That new soccer ball you just bought your child? If it came from China, it could have been made by workers who work up to 21 hours a day.
That trendy mineral makeup on your face? A child in India could have spent long, hot days mining the sparkly mica in it.
Your smartphone? “The likelihood that one of those was not touched by a slave is pretty low,” said one U.S. State Department official.
If you’ve never thought about the slave labor that could have been used to make those cool shoes on your feet, click on SlaveryFootprint.org. The website is run by a nonprofit working to rid the world of slave labor and human trafficking.
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By answering just a few questions, the website will tell you “how many slaves work for you.”
Child laborers around the world make bricks, farm, weave rugs, dive for fish, work as prostitutes and soldiers, and dismantle toxic electronics.
It’s estimated that about 27 million people work under slavery conditions around the world, many with a direct connection to something you own or use right now.
President Barack Obama made a move last week to stop that. New provisions of a law he signed will let U.S. officials enforce an 86-year-old ban on importing goods made by children or slaves.
The law closes what one lawmaker called “an unconscionable and archaic loophole” that forced America to accept products made under those conditions.
The Tariff Act of 1930, which gave Customs and Border Protection the authority to seize shipments where forced labor was suspected and block further imports, was last used in 2000.
It had been used fewer than 40 times largely because of two words: “consumptive demand.” That meant that if there wasn’t enough supply to meet American demand, imports were allowed into the country regardless of how they were produced.
The Trade Facilitation and Trade Enforcement Act Obama signed eliminates that language and allows stiffer enforcement by federal agents.
Human rights activists hope Obama’s move will push customs officials to be aggressive in seizing shipments of goods connected to forced labor.
“If the U.S. government works to really keep out goods made with forced labor, this change will have a profound ripple effect on supply chains worldwide,” said David Abramowitz, an advocate for the change and vice president of Humanity United.
For consumers, it’s often impossible to know whether their products have been made by slave hands. According to Human Rights Watch, the United States is the No. 1 destination for “Made in Cambodia” clothing — garments stitched in sweatshops by mostly women, but also children who work into the night.
Big brands like the Gap, H&M and Adidas have been known to use such factories.
And about that makeup.
When human rights expert Gulnara Shahinian advised the United Nations three years ago on World Day Against Child Labor, she said “one of the most abhorrent forms of child slavery is found in mining and quarrying, where children start work from the age of three.
“During my country visits, I have seen how unscrupulous employers take advantage of children’s small physique for artisanal mining which results in their stunted growth,” Shahinian said.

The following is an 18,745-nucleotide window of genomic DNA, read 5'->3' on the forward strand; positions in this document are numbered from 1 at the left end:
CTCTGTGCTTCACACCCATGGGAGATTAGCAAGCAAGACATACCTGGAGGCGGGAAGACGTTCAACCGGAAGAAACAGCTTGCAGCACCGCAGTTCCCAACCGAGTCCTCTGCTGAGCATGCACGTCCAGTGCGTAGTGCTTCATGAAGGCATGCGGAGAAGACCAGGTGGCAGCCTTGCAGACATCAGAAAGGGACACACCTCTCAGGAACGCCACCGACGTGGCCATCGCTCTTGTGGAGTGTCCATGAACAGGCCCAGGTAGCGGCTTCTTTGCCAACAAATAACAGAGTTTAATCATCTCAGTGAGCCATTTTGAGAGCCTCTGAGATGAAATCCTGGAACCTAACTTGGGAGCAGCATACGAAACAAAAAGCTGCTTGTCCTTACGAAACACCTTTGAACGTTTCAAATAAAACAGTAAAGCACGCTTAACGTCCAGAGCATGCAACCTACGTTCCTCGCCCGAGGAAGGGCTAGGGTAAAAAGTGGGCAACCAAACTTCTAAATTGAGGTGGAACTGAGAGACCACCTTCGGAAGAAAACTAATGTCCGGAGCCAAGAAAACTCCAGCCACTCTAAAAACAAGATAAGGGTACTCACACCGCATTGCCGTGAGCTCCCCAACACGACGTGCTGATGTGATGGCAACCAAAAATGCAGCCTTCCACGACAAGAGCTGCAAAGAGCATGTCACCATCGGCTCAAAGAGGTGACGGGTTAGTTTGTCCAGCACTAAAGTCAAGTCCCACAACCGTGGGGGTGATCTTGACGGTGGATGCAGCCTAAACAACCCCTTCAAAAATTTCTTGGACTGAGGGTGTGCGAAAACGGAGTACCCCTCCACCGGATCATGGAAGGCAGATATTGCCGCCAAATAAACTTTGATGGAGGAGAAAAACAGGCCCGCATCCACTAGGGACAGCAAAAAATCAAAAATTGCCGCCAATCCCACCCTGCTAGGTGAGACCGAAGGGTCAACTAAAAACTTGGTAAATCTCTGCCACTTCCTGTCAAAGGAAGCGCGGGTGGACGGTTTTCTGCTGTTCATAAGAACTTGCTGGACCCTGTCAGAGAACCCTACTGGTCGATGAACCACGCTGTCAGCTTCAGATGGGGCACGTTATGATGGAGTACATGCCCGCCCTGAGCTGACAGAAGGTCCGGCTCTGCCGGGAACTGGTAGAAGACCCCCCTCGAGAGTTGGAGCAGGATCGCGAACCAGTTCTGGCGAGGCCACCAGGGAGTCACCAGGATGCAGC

“In artisanal mining, both boys and girls handle highly toxic chemicals to extract minerals exposing them to irreversible health damages.”
And what about that peel-and-eat shrimp you just tossed into your salad?
An Associated Press investigation last year found that Thai seafood shipped to the United States was caught and processed by trapped and enslaved workers. Bonded labor is used for most of Southeast Asia’s shrimping industry, which sends more shrimp to the United States than any other country.
The revelation led to the release of more than 2,000 enslaved fishermen and arrests of suspected traffickers. But when The Associated Press followed up on its report it found that the abuses were still rampant — and that the United States had done a poor job of keeping shrimp peeled by slaves out of the country.
A Labor Department list of more than 350 goods produced by child labor or forced labor provides a detailed breakdown that human rights groups plan to use as they push the government to take action. The list is long, and eye-opening. A sample:
▪ From Mexico: Chile peppers, cucumbers, eggplant and tomatoes.
▪ From Burma: Sunflowers.
▪ From Cambodia: Textiles.
▪ From China: Christmas decorations, fireworks and footwear.
▪ From India: Brassware, carpets, soccer balls and leather goods.
▪ From Malaysia: Electronics.
▪ From Turkey: Furniture.
A McClatchy investigation in 2001 revealed that 43 percent of the world’s cocoa beans — the raw material in chocolate — was harvested by young boys sold or tricked into slavery on small farms in West Africa.
A spokesman for the National Confectioners Association told Quartz that it had not and doesn’t use the tariff loophole to bring slave-tainted cocoa into the United States.
How to help
On World Day Against Child Labor every June, consumers are offered tips on how they can help end the problem. A few suggestions:
▪ Ask politely about the origins of the products sold at places where you shop.
▪ Look for certified fair trade labels — Fair Trade Certified, the Fairtrade Mark, and the Goodweave label — to make sure you’re buying products that didn’t involve child labor.
▪ Grow more of your own food, frequent U-pick farms and shop at farmers markets with verified labor practices.